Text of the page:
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Reformers Back Bill on Redistricting

A controversial bill to set national redistricting standards may be puttering for support under the dome but it is gaining steam off Capitol Hill with new endorsements from two prominent government reform organizations.

The watchdog groups Common Cause and Public Citizen gave their stamps of approval Wednesday to the measure, sponsored by Democratic Rep. John Tanner (Tenn.). Tanner’s bill would require, among other things, that independent, nonpartisan commissions be established in all 50 states to redraw Congressional district maps just once every 10 years.

So far, 32 Members have signed on to the bill, including one Republican. It also has won the endorsement of the Blue Dog Coalition, a band of conservative House Democrats in which Tanner is a leading member.

Common Cause and Public Citizen join another public interest group, Maryland-based Fair Vote, in supporting the bill.

Ed Davis, vice president of policy and research for Common Cause, said the Tanner legislation fits in line with the reformers’ longstanding support for independent commissions as a reform of redistricting. He said Common Cause, for one, will be working with its membership and at the grass roots to encourage support for and put pressure on Members to back Tanner’s bill.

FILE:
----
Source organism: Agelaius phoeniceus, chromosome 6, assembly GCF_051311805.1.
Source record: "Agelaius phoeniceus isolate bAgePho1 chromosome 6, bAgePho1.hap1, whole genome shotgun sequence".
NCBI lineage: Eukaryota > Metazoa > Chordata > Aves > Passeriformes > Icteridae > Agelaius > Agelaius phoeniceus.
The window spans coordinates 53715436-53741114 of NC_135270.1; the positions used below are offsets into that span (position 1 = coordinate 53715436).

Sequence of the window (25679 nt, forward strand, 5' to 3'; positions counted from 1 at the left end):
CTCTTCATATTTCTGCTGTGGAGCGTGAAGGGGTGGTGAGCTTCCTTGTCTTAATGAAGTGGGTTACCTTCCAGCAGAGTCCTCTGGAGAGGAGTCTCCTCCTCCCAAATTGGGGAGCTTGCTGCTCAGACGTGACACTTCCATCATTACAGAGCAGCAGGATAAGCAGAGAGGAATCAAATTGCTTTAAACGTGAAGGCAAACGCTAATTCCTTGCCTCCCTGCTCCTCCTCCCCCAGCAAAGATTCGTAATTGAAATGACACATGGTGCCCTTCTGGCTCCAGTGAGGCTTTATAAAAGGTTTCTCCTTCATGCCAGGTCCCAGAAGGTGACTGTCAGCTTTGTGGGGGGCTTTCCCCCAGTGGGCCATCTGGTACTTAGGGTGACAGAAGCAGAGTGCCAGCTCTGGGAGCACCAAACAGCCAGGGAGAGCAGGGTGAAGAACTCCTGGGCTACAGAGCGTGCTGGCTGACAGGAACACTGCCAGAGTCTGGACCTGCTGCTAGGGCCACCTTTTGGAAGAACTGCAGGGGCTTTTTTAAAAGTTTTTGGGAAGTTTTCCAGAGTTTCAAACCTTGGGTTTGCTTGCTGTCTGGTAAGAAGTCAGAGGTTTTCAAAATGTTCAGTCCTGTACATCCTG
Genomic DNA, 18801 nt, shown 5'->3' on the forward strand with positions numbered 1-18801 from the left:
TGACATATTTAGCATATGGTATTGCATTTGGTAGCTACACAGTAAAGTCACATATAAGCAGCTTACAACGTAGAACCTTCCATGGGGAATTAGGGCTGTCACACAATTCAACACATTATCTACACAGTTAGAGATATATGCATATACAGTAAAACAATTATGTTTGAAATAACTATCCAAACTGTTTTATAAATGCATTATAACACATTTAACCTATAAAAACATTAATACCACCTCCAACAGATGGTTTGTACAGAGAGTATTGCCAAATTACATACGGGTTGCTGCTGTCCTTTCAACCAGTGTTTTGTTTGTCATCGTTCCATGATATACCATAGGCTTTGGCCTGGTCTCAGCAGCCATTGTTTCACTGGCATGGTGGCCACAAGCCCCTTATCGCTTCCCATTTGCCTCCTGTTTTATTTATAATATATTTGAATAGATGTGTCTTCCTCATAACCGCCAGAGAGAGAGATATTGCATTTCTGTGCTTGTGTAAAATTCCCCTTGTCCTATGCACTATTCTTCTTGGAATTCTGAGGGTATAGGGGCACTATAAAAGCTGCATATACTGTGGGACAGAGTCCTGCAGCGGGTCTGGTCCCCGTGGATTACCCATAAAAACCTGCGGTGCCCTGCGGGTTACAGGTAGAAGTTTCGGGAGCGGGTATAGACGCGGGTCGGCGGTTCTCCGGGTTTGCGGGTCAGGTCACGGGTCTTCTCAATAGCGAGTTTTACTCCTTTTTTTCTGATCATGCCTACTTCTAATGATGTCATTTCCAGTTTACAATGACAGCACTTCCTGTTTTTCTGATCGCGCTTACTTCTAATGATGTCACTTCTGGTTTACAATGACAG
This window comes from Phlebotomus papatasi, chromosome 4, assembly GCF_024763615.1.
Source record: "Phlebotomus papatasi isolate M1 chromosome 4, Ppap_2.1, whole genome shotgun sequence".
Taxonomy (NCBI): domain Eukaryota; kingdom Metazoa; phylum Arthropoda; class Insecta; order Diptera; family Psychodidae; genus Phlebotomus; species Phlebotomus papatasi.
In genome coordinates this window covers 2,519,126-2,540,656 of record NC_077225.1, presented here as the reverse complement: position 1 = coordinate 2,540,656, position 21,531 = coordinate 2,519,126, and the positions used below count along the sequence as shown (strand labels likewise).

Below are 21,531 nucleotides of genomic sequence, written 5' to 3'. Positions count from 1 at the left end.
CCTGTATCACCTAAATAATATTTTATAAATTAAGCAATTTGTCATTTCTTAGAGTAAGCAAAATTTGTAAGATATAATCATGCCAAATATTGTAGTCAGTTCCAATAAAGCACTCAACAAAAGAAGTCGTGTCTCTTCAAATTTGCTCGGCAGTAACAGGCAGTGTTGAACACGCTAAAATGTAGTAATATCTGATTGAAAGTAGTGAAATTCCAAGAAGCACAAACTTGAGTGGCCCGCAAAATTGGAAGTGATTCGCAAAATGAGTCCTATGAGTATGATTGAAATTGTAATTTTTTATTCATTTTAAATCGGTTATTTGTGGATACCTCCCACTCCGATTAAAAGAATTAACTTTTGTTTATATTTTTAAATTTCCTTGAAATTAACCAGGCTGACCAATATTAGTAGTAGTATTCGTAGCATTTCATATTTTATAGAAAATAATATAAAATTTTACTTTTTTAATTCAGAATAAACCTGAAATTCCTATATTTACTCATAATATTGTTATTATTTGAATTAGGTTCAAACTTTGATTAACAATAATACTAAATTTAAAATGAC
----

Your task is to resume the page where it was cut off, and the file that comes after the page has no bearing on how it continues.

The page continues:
“Common Cause supports the effort today to set national standards for redistricting reform,” Common Cause said in a statement Wednesday. “And we will continue our nationwide campaign to reform how state legislative and Congressional districts are drawn, pursuing initiative and legislative strategies to establish independent commissions to create competitive elections.”

Tanner said in an interview that support is growing for his bill each day both in and out of Congress, but acknowledged it will take time for enough Members to rally around it to pass it. He added that his measure is one of the best ways to reduce the polarization of Congress and give constituents back the power to truly decide who should represent them.

“More Democrats and several Republicans have expressed interest in it,” he said. “It’s like any other bill that changes things dramatically — it takes time for it to percolate to the public consciousness. Groups like this who come on board can hasten that process of public awareness to the point of moving it from the back burner to the front burner.”

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